CAD Tech News (#71)6 Sep, 2017 By: Cadalyst Staff
The bottom line is, the 28-core Skylake processor is coming to the workstation market and things will never be the same.
By Jon Peddie
Intel has been powering the workstation CPU market for decades. Its previous processor generation, Broadwell, was a performance leader that pleased millions of workstation users. The company didn't stop with its processor developments and just recently introduced its newest generation of workstations processors: the Intel Xeon SP (Scalable processor, dual-socket capable) and the Intel Xeon W processor (single-socket capable). To differentiate the workstation-class Xeon processors from server-class processors, Intel for the first time has added the W designation to the name. Built on the Skylake architecture, these new processors deliver more cores, higher frequency, and more cache, plus expanded memory management and PCIe lanes.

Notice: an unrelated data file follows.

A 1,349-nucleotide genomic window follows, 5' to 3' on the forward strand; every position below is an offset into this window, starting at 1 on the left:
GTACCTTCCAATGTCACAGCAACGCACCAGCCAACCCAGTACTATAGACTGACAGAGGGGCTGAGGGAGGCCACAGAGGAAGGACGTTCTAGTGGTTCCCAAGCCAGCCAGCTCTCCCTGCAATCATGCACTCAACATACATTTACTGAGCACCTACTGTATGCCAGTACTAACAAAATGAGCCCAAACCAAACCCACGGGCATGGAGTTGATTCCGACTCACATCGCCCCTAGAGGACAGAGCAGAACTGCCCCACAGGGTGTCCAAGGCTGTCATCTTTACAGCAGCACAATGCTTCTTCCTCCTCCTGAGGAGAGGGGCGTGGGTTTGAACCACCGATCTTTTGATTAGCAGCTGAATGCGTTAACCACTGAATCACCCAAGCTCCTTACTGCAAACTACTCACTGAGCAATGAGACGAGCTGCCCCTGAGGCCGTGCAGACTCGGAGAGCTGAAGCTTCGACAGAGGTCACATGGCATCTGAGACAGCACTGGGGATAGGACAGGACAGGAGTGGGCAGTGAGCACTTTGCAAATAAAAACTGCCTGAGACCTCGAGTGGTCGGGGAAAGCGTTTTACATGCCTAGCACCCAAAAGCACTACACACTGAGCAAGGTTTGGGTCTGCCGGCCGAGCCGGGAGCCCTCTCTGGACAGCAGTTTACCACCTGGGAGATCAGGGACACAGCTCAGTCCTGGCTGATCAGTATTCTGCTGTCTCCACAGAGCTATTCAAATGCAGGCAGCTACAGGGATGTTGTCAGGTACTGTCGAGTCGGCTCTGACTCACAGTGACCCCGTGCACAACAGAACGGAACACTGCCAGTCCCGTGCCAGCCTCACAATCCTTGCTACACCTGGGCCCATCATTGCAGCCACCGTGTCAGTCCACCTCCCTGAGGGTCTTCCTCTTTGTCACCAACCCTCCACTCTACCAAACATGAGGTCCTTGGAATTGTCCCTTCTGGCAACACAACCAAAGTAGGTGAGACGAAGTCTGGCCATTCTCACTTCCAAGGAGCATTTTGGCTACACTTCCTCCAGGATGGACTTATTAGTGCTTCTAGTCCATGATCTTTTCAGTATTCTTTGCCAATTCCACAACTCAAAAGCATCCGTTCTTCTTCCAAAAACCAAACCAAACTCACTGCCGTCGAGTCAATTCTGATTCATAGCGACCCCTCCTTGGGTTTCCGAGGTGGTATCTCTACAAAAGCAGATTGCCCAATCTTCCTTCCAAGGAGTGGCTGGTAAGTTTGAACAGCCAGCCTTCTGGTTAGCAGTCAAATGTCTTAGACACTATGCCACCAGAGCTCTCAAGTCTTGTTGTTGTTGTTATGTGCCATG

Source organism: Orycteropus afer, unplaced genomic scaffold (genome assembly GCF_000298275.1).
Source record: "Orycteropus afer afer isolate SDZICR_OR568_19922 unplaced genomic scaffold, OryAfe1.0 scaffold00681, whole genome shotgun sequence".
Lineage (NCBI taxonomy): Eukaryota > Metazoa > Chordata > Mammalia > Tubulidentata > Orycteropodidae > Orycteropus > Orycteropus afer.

Workstations come in desktop, mobile, and rack versions — some powerful enough to be considered small supercomputers. Intel has successfully exploited Moore's law for decades, and through it has developed the basic transistor miniaturization that enables processor advancements. But it's not just faster CPUs that are the result; the processors themselves get new features and functions with every generation. When Intel x86 processors were first deployed in a Windows-based workstation back in 1997, one of the salient features was an integrated floating-point processor. Since then expanded memory mangers, security, and communications have been added, and one 32-bit core grew to 28 64-bit cores plus a 512-bit SIMD processor and transcoder engines.